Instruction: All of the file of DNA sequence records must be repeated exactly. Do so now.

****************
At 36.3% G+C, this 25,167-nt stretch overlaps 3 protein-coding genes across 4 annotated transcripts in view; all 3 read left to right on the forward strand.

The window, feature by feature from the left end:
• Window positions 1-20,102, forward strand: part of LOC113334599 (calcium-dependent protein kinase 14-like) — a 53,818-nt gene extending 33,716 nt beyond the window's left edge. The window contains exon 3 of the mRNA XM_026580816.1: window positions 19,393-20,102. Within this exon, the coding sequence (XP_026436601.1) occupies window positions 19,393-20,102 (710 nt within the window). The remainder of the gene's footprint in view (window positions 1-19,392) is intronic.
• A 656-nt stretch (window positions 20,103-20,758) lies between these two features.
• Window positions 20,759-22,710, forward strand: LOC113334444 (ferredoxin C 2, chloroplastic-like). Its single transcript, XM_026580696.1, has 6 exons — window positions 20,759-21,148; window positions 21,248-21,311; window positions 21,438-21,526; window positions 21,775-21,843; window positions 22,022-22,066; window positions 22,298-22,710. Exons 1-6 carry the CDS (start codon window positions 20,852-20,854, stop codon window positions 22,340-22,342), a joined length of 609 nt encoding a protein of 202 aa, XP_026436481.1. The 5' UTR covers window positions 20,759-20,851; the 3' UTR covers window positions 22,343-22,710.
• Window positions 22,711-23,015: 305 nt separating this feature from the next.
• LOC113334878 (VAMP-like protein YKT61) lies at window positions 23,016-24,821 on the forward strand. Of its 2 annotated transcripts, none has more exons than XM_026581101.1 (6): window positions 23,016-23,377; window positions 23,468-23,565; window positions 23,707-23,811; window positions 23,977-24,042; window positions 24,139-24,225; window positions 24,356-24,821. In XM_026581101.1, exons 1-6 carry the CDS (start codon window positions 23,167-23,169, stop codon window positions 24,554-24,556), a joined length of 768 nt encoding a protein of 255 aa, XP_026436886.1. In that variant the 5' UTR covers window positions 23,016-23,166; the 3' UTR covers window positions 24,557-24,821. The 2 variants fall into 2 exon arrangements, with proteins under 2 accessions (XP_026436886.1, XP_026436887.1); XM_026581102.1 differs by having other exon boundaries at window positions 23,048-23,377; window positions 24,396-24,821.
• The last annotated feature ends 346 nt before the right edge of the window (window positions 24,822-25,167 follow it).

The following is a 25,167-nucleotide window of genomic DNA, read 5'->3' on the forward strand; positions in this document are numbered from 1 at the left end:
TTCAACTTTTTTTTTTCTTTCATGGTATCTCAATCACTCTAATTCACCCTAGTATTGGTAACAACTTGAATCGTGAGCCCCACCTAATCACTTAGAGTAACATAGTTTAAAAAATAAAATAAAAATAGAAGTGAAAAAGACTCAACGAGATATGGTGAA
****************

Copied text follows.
At 36.3% G+C, this 25,167-nt stretch overlaps 3 protein-coding genes across 4 annotated transcripts in view; all 3 read left to right on the forward strand.

The window, feature by feature from the left end:
• Window positions 1-20,102, forward strand: part of LOC113334599 (calcium-dependent protein kinase 14-like) — a 53,818-nt gene extending 33,716 nt beyond the window's left edge. The window contains exon 3 of the mRNA XM_026580816.1: window positions 19,393-20,102. Within this exon, the coding sequence (XP_026436601.1) occupies window positions 19,393-20,102 (710 nt within the window). The remainder of the gene's footprint in view (window positions 1-19,392) is intronic.
• A 656-nt stretch (window positions 20,103-20,758) lies between these two features.
• Window positions 20,759-22,710, forward strand: LOC113334444 (ferredoxin C 2, chloroplastic-like). Its single transcript, XM_026580696.1, has 6 exons — window positions 20,759-21,148; window positions 21,248-21,311; window positions 21,438-21,526; window positions 21,775-21,843; window positions 22,022-22,066; window positions 22,298-22,710. Exons 1-6 carry the CDS (start codon window positions 20,852-20,854, stop codon window positions 22,340-22,342), a joined length of 609 nt encoding a protein of 202 aa, XP_026436481.1. The 5' UTR covers window positions 20,759-20,851; the 3' UTR covers window positions 22,343-22,710.
• Window positions 22,711-23,015: 305 nt separating this feature from the next.
• LOC113334878 (VAMP-like protein YKT61) lies at window positions 23,016-24,821 on the forward strand. Of its 2 annotated transcripts, none has more exons than XM_026581101.1 (6): window positions 23,016-23,377; window positions 23,468-23,565; window positions 23,707-23,811; window positions 23,977-24,042; window positions 24,139-24,225; window positions 24,356-24,821. In XM_026581101.1, exons 1-6 carry the CDS (start codon window positions 23,167-23,169, stop codon window positions 24,554-24,556), a joined length of 768 nt encoding a protein of 255 aa, XP_026436886.1. In that variant the 5' UTR covers window positions 23,016-23,166; the 3' UTR covers window positions 24,557-24,821. The 2 variants fall into 2 exon arrangements, with proteins under 2 accessions (XP_026436886.1, XP_026436887.1); XM_026581102.1 differs by having other exon boundaries at window positions 23,048-23,377; window positions 24,396-24,821.
• The last annotated feature ends 346 nt before the right edge of the window (window positions 24,822-25,167 follow it).

The following is a 25,167-nucleotide window of genomic DNA, read 5'->3' on the forward strand; positions in this document are numbered from 1 at the left end:
TTCAACTTTTTTTTTTCTTTCATGGTATCTCAATCACTCTAATTCACCCTAGTATTGGTAACAACTTGAATCGTGAGCCCCACCTAATCACTTAGAGTAACATAGTTTAAAAAATAAAATAAAAATAGAAGTGAAAAAGACTCAACGAGATATGGTGAA